On July 8, Kim Slater began her journey across the province to engage Northern communities in dialogue on renewable energy and alternatives to expanding the tar sands. She has begun to share these informal conversations on the campaign website and blog, Facebook and Twitter accounts.
One of the people she has spoken with along the way is Seth McDonald of Dunster. “An energy strategy should fit local and regional realities;” he says. In addition to working in the silviculture industry, Seth started his own biodiesel company called Robson Valley Biodiesel. He is committed to reducing his dependency on fossil fuel at work and at home, and helping others in the area to do the same. He runs his vehicles on waste veggie oil and biodiesel and grows much of his own food. He donated a large quantity of waste veggie oil to the Band Together Support vehicle.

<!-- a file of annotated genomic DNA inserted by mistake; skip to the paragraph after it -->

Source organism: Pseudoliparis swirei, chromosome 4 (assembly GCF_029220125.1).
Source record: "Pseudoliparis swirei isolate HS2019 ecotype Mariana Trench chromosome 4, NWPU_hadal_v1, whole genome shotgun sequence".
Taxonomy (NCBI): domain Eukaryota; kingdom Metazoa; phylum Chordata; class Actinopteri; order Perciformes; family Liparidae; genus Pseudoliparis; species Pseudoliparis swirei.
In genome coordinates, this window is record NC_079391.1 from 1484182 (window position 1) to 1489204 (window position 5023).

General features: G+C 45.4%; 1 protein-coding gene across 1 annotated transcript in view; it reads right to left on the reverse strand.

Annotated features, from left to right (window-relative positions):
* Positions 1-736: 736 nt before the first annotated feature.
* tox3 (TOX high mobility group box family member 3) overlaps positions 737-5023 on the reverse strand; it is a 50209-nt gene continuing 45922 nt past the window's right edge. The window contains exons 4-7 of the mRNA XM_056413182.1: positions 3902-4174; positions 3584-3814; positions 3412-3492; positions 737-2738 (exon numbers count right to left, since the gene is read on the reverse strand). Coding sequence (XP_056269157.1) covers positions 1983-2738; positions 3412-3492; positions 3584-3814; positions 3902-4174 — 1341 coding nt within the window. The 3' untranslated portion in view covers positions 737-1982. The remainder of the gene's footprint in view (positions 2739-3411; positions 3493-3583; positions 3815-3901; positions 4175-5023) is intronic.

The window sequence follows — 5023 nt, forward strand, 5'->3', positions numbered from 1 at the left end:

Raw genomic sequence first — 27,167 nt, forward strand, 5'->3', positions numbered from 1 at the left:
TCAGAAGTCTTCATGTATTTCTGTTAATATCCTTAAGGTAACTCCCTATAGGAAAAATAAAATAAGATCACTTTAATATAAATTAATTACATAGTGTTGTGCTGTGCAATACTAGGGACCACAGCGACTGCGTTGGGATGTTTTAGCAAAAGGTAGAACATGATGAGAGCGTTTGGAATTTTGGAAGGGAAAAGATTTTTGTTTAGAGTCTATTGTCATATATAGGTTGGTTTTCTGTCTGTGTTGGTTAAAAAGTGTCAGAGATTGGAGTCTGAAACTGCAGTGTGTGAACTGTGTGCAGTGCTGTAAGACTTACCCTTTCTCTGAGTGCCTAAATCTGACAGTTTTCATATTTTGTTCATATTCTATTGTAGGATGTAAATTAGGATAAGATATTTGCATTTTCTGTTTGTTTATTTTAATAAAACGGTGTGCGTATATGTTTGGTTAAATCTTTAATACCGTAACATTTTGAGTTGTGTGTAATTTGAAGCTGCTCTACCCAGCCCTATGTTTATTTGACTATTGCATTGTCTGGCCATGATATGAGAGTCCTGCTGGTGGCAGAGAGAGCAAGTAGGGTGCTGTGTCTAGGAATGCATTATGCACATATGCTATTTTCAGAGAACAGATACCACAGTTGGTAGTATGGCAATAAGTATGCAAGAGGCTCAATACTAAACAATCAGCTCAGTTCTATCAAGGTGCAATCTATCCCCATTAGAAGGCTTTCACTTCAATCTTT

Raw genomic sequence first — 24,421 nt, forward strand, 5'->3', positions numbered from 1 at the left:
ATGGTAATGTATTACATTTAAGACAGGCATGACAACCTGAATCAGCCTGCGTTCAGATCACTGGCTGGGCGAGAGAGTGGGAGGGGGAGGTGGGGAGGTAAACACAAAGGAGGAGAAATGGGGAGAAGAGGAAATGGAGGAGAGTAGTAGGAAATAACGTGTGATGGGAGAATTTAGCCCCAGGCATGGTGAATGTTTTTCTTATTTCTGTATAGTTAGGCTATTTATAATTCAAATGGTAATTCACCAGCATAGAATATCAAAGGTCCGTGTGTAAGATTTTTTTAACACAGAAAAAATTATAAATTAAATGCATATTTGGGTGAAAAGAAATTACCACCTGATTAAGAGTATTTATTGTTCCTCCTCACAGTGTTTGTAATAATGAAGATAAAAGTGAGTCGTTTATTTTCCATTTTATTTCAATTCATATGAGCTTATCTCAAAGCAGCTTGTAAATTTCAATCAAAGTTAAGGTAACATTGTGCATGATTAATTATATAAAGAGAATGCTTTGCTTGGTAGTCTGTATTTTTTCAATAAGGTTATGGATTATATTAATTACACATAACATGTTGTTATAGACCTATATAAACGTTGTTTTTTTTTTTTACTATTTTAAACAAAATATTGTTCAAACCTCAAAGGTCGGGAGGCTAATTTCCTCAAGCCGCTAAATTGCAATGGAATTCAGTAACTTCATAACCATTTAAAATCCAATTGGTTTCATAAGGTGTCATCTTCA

So far Kim has traveled 170 km west along Highway 16, with stops in Mt. Robson and McBride, heading towards Prince George. The Sea to Sands Conservation Alliance will be hosting a gathering at Artspace at 7 pm on the 24th of July. Anyone with an interest in tar sands alternatives and renewable energy is welcome to attend.
Another dialogue-oriented gathering is planned for the day before (July 23) in Williams Lake. It will be hosted by Transition Town and will feature a movie screening.
While Kim intends to primarily ask clean-energy related questions at the gatherings, many of which were shaped and tweaked at an interactive dinner event in Whistler, she will also be inviting community leaders to endorse the Statement of Support for a National Energy Strategy prepared by Tides Canada. The aims of a national energy strategy should be to deliver energy security, create jobs and prosperity and to fight climate change while protecting the environment. For more information, please visit: www.tidescanada.org/energy